There were 409 lab-confirmed cases, with an age range from 11-months-old to 96-years-old
He reinforced the importance of the governor’s stay-at-home order, but also said it’s important to remain physically distant but socially connected. In terms of the physical distance, Allan said “we need to recognize that those disruptions and difficulties are protecting the people of Greater Cleveland, they’re protecting the people who we love most.” He also urged people to reach out to friends and family member at this time.
He specifically thanked and recognized the employees of grocery stores, pharmacies and health care professionals for their hard work during the pandemic. He also urged businesses that are still open to ask if the work is essential and the business needs to remain open and when asking that to “err on the side of caution” and close if possible.
He also noted that Columbus-based Battelle, an applied science technology development company, has started disinfecting N95 masks for health care professionals, “Even if we continue to battle and respond to this evolving pandemic we need to recognize these bright lights.”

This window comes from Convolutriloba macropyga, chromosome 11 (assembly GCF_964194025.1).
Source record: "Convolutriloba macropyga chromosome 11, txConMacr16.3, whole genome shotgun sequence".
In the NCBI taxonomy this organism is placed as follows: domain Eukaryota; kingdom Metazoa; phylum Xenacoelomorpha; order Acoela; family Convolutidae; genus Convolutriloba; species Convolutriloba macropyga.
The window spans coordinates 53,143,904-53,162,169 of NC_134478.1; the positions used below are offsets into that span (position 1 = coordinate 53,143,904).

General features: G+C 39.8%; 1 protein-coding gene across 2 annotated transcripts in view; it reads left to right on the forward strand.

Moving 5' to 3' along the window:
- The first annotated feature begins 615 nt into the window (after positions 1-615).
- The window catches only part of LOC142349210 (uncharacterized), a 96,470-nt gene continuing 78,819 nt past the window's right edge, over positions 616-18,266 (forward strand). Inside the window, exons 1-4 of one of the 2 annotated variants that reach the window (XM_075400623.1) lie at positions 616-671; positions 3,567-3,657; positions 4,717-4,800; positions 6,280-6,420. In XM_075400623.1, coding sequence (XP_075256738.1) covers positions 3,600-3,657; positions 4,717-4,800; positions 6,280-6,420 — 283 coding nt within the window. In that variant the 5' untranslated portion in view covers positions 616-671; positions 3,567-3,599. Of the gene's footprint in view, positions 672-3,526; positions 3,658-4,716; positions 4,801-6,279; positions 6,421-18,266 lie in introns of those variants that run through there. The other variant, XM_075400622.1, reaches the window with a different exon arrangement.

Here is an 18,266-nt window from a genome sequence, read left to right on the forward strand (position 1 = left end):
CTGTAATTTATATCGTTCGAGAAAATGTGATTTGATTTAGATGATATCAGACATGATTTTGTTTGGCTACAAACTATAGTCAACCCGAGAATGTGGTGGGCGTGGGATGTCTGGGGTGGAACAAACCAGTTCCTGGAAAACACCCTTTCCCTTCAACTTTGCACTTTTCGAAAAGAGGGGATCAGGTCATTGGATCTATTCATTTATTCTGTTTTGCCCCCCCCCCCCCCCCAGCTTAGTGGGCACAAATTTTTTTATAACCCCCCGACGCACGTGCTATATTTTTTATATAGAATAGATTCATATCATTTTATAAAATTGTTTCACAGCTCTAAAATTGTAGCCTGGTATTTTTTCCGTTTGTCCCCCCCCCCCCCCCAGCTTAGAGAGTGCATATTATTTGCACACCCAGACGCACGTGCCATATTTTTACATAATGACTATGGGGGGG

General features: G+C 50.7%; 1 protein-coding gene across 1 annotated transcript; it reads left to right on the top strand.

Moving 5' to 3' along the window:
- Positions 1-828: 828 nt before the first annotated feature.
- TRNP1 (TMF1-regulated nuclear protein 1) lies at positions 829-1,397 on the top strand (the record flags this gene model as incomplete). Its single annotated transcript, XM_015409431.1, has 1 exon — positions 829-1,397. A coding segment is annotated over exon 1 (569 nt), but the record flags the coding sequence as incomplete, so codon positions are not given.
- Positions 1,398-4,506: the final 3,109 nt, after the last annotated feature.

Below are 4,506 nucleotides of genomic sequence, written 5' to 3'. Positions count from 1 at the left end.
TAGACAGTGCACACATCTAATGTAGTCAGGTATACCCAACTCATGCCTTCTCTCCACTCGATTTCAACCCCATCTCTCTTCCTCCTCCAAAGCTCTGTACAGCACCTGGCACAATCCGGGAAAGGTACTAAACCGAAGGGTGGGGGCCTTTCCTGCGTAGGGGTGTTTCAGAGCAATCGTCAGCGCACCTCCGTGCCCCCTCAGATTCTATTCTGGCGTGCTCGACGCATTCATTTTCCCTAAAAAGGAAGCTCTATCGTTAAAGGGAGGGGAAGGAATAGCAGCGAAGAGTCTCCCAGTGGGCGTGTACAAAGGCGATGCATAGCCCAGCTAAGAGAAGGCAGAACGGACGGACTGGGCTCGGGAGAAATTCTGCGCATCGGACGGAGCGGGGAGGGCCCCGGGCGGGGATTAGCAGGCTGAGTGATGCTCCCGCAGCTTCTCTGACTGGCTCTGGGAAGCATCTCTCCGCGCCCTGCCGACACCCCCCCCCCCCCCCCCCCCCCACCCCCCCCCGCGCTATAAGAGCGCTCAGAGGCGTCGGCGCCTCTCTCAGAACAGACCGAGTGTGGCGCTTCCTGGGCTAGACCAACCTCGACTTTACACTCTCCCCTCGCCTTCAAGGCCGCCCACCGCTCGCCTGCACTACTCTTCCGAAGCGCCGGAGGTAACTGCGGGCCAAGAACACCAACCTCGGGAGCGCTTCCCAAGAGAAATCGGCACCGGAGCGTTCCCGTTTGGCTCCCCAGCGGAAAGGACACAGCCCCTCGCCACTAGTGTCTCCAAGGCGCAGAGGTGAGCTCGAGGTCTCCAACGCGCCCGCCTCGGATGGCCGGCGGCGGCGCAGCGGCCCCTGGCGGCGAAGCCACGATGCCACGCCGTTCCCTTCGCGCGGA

Dr. Gullett then shared case information for Cuyahoga County, minus cases from within the City of Cleveland which has its own health department.
There were 409 lab-confirmed cases, with an age range from 11-months-old to 96-years-old and an illness onset of February 29 to March 27. Eight people in Cuyahoga County have died as a result of COVID-19 with an age range of 63 to 91 years old. The number of deaths has doubled from the figure on Monday.
Gullett shared with the families of those who have died that everyone at the Board of Health and in the county stands with them and mourns with them.
Since case counts still continue to increase, Gullett says this reinforces the idea of widespread community spread, she urged people to minimize the time they take to do essential business outside of the house.
“I just want to continue to remind people that what that means for you is every time you’re out of your house, every time you’re doing essential business, you have the chance for either transmitting the virus to someone else or someone else transmitting the virus to you,” said Gullett. “Everyone is at risk.”